“It is not easy to suppress yourself to become another.”
Based on a true episode from Japanese feudal history, this film tells the story of a lowly thief (Tatsuya Nakadai) who is hired to impersonate clan leader Shingen (also played by Nakadai) upon his death.
Response to Peary’s Review:
As Peary notes, this visually sumptuous, epic film by master director Akira Kurosawa is long and slow but never boring — though also not quite as engrossing as some of his earlier, more intimate films. I agree with Peary that the story could have benefited from a closer focus on the thief’s personal transformation as he learns to act with leadership and nobility. In addition, I’ve always been bored by over-long battle scenes, and this movie is full of them; indeed, Kurosawa’s main focus, as Peary points out, seems to be to represent the pageantry of war. With that said, there are some truly impressive shots of mammoth armies, with soldiers, weapons, banners, and horses crowding the colorful landscape.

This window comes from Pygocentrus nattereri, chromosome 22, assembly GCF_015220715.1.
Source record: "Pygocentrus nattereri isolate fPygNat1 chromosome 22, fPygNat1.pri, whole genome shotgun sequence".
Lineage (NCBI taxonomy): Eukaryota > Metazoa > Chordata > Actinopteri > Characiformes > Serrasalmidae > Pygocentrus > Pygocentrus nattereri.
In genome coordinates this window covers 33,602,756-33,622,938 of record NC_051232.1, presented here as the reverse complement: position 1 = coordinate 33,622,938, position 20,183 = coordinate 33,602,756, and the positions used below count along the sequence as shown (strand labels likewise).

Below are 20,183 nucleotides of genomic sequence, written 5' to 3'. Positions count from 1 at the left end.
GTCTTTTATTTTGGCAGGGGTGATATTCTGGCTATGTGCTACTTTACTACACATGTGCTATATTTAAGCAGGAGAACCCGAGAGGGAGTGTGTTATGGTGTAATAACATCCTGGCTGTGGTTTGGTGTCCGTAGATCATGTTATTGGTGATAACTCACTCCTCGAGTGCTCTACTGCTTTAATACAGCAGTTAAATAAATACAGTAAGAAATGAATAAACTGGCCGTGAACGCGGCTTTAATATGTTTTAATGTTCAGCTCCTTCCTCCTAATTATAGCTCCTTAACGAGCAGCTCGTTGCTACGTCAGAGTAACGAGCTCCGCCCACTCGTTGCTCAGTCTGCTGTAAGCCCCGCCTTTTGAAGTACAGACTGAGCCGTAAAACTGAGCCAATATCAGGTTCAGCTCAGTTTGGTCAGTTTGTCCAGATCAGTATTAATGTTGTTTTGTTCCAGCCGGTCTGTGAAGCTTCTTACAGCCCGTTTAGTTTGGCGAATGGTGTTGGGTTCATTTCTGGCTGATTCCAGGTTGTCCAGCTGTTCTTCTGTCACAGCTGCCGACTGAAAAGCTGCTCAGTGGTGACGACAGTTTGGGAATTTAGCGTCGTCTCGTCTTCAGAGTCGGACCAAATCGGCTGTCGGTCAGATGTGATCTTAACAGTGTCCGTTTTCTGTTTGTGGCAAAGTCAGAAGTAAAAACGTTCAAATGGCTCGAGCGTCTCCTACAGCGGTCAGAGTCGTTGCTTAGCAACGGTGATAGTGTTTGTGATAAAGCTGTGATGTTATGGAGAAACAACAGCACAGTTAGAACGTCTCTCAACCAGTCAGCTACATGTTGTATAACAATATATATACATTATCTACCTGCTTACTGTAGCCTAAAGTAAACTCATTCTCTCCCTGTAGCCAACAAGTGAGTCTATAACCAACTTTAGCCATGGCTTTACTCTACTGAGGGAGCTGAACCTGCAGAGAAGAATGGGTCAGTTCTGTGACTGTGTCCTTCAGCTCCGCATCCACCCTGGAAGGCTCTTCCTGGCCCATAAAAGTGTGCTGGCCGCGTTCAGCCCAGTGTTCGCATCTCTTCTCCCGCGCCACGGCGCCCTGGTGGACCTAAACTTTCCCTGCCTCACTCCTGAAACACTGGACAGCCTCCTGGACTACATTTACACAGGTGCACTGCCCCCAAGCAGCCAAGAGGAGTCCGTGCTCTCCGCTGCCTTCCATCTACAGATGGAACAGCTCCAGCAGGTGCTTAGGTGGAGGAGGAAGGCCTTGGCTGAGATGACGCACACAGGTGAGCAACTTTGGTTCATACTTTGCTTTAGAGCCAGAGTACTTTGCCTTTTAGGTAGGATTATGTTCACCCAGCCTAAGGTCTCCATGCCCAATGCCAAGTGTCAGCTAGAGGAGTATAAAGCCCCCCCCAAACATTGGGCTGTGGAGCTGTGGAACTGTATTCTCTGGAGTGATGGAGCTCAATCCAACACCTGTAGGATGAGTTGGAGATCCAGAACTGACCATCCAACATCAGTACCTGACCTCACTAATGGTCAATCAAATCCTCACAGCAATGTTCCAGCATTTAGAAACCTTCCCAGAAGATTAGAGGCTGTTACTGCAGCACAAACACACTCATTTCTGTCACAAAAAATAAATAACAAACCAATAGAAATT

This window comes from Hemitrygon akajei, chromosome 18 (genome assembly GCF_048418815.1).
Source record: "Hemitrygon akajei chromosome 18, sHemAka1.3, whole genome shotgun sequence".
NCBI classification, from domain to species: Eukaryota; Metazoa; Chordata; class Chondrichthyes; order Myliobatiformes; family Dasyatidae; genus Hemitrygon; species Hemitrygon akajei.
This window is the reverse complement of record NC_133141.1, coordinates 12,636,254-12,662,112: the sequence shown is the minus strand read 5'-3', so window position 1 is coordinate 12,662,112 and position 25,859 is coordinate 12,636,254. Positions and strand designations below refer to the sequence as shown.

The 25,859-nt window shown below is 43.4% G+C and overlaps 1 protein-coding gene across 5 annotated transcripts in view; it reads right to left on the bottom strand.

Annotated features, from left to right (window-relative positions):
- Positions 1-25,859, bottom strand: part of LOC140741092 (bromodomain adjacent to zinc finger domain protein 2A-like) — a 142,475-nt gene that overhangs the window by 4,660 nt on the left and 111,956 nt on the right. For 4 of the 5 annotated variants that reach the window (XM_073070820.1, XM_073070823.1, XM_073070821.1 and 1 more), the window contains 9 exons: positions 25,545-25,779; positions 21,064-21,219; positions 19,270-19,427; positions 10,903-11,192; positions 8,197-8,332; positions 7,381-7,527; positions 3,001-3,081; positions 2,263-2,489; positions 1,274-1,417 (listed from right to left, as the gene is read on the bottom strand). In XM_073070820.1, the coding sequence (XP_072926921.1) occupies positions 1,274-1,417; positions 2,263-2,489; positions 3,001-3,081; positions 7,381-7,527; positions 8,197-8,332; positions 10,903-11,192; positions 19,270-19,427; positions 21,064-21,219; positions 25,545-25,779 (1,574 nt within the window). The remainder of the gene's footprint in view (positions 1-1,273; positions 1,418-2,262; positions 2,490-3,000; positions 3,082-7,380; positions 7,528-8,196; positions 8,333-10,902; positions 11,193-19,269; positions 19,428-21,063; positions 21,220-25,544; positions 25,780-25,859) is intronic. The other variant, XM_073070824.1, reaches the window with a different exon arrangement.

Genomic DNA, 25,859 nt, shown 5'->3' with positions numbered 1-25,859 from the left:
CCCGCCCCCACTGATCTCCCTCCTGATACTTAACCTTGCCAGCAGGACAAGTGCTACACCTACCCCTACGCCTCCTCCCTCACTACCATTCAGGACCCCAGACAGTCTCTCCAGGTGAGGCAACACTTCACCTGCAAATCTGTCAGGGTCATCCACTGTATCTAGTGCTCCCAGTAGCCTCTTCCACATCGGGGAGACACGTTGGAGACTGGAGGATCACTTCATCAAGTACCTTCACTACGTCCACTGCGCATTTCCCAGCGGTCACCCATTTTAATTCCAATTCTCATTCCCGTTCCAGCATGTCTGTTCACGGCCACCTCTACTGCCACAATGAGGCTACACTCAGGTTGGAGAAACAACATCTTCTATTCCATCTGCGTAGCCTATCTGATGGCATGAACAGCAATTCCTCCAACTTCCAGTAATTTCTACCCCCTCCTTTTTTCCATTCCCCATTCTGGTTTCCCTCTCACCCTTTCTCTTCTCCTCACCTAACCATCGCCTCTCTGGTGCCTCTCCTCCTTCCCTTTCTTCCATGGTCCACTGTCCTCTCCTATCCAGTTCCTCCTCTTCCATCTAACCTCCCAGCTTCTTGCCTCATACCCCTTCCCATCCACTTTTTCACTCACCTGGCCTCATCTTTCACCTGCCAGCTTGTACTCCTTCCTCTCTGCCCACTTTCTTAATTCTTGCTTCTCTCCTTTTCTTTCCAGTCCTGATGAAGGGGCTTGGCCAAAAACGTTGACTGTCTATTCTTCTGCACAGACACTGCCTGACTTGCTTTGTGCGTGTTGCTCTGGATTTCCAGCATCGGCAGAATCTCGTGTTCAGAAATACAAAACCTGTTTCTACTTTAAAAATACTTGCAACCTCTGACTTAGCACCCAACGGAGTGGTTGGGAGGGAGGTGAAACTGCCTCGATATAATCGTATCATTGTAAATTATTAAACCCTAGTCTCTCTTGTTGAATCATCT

Redeeming Qualities and Moments:
- Kagemusha Shingen interacting with “his” playful grandson
- Stunning cinematography and colors
- Impressive, geometric scenes of wartime pageantry
- Colorful sets and costumes
- The comic relief provided by three bumbling spies, who are continually unsure whether Shingen is alive or dead
- Nakadai’s masterful performances as both Shingen and the thief
Yes. While I don’t believe it’s one of his most compelling tales, Kagemusha still belongs squarely in the realm of “must see” films by Kurosawa.